The workers allege, however, that they are paid between $9.00 and $10.20 an hour, receive no health benefits and are given as little as four paid days off per year. They further allege that they are not paid for days when they report to work but are sent home and are not always paid overtime when their shifts run long, according to the Los Angeles Times (12/18/14).

California Cartage reportedly subcontracted its staffing to SSI Staffing, with approximately 80 percent of the workers employed by temporary agencies such as SSI Staffing.

In its documentation of the Living Wage Ordinance, the city of Los Angeles notes that low pay has a negative effect on the quality and quantity of services rendered while fostering “high turnover, absenteeism, and lackluster performance.” The city further notes that not receiving a living wage makes it difficult for workers to live in Los Angeles.

As such, the Living Wage Ordinance requires certain firms to pay an hourly wage above minimum wage and provide a minimum number of paid days off per year. The ordinance covers not only contractors but also subcontractors.

The lawsuit could cover more than 500 workers and involve millions of dollars in unpaid wages, according to the Los Angeles Times.

Companies that are found in violation of Los Angeles’ Living Wage Ordinance could face a lawsuit filed by employees. Employees could receive back pay, attorney’s fees and damages for willful violations of the ordinance.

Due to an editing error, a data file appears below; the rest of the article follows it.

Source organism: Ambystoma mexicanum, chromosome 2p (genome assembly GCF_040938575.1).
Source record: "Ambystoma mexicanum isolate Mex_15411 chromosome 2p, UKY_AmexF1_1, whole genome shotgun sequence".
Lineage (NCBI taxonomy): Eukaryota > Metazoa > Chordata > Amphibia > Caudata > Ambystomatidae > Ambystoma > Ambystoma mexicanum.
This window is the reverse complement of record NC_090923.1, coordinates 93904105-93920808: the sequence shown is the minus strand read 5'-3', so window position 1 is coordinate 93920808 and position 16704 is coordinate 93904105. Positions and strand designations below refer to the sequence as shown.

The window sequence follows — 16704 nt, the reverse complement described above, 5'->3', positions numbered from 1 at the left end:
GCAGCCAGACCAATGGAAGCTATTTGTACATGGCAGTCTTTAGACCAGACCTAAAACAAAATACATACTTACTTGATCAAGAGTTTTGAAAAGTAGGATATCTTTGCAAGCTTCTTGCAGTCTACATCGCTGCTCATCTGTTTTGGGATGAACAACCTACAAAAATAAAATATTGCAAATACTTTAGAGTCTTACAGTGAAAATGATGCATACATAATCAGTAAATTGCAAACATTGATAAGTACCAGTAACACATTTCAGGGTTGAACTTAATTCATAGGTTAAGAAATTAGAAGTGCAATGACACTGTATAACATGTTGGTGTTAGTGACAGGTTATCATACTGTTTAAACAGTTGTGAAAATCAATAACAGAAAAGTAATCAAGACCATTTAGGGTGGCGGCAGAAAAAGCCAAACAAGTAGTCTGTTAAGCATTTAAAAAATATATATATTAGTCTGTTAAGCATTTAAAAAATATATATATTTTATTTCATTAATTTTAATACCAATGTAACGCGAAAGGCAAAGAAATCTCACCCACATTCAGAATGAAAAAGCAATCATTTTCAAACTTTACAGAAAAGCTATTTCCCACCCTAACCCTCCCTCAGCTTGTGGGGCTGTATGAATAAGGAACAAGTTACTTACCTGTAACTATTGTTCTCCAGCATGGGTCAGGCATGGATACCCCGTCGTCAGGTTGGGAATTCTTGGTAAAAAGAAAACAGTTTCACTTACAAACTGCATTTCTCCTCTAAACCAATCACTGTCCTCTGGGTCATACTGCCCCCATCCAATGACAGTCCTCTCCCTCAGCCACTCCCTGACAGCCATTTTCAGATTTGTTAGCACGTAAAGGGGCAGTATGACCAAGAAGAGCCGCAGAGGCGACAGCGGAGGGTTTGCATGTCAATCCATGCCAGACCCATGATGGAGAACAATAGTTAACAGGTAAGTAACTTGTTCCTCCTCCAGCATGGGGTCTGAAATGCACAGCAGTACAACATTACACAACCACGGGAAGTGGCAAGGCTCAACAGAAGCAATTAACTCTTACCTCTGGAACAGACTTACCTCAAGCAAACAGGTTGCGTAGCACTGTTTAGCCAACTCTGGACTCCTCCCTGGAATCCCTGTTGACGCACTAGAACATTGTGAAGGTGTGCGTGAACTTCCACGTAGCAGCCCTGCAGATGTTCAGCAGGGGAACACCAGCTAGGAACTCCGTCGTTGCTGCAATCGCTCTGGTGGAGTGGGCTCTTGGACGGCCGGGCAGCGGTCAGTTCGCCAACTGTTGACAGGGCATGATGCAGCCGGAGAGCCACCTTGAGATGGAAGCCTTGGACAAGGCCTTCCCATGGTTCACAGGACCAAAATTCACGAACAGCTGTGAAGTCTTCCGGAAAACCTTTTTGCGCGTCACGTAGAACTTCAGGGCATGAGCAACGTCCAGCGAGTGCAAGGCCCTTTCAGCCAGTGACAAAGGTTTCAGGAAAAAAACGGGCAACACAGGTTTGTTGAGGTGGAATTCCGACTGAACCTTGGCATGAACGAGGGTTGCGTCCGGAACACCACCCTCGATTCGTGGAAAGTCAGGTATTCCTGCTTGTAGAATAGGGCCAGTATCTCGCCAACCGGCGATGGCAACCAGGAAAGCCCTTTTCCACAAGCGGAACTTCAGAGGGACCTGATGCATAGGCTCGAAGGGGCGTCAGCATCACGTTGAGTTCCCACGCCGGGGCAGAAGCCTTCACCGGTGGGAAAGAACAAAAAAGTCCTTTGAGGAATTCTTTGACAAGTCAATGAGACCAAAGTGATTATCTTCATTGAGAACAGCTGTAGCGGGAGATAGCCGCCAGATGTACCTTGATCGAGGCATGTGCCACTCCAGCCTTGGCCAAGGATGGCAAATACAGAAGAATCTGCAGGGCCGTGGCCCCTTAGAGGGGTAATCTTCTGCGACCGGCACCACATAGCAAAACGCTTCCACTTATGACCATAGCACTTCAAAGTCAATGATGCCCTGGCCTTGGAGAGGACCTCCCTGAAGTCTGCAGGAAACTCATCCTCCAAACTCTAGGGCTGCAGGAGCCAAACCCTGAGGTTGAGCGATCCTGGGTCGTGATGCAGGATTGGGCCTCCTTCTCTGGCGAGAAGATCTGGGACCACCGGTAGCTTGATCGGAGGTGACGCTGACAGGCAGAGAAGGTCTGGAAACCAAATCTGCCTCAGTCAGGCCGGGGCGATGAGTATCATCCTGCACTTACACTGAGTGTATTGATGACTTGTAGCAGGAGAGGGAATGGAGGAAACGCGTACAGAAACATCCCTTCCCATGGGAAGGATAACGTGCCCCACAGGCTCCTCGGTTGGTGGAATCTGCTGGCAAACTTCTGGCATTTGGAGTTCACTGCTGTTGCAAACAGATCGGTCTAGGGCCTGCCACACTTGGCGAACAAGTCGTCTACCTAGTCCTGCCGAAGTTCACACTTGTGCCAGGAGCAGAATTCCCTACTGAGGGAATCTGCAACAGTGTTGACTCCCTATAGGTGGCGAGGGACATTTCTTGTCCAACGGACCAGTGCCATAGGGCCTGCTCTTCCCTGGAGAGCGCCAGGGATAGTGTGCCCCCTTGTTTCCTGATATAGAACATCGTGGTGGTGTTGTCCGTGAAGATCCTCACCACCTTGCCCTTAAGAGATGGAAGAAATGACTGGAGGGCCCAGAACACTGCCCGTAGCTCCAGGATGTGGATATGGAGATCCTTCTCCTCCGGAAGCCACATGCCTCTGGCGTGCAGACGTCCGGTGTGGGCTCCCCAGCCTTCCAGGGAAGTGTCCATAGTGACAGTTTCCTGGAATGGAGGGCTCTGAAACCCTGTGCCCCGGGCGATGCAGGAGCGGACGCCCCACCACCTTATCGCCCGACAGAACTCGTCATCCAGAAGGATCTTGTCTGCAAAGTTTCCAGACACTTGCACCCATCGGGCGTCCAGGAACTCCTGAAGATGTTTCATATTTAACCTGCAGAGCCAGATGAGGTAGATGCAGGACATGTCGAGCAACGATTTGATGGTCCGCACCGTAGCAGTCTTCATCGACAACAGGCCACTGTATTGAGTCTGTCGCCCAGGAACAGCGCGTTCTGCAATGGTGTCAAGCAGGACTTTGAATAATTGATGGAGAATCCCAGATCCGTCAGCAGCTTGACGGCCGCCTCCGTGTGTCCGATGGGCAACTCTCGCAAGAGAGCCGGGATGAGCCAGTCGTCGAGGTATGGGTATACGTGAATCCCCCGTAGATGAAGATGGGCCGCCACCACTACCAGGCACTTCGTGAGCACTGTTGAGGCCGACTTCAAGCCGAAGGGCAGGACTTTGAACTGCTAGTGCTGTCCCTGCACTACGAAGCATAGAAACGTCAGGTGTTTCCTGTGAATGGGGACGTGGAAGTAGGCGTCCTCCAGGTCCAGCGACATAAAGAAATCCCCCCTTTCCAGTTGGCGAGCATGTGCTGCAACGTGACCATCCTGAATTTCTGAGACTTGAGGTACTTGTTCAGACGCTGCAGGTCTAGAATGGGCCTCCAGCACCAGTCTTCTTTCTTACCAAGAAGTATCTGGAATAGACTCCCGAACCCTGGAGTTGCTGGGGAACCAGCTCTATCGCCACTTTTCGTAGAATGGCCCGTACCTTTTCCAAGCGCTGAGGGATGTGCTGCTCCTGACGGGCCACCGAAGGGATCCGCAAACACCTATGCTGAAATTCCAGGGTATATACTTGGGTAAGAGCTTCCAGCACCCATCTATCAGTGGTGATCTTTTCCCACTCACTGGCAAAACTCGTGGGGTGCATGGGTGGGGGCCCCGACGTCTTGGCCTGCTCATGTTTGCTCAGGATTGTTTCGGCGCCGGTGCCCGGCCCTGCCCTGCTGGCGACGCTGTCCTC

January 5, 2015

Los Angeles Files California Overtime Lawsuit

Los Angeles, CA Los Angeles City Attorney Mike Feuer has filed a California overtime lawsuit against a contractor, alleging the contractor failed to properly pay its employees hourly wages and overtime. The lawsuit alleges violations of wage and overtime pay laws to the tune of more than $250,000 related to work done in building the South Los Angeles Animal Care Center.

December 30, 2014

Bad Apple in California Labor Pool

San Diego, CA Next time you sidle up to the Genius Bar at Apple, you might want to ask your “genius” if she or he had a meal break or rest break today. If not, that Apple employee should be made aware that about 20,000 former employees have joined a California labor class-action lawsuit against the company.

December 10, 2014

Sprint California Lawsuit Alleges Workers Not Paid Properly

San Francisco, CA A California labor lawsuit filed by workers against Sprint Nextel Corp alleges employees were not properly paid for all hours worked. Specifically, the lawsuit alleges employees were not paid for time spent on activities required before clocking in, such as starting computers, in violation of labor laws. The lawsuit also alleges violations of overtime pay laws.

November 24, 2014

Chase Bank to Settle California Labor Lawsuit

Santa Ana, CA JPMorgan Chase Bank will reportedly settle a California labor lawsuit that alleged the bank violated federal and California labor laws, as well as labor laws in 11 other states by forcing employees to work off the clock. According to reports, approximately 145,000 current and former employees are affected by the settlement.

November 10, 2014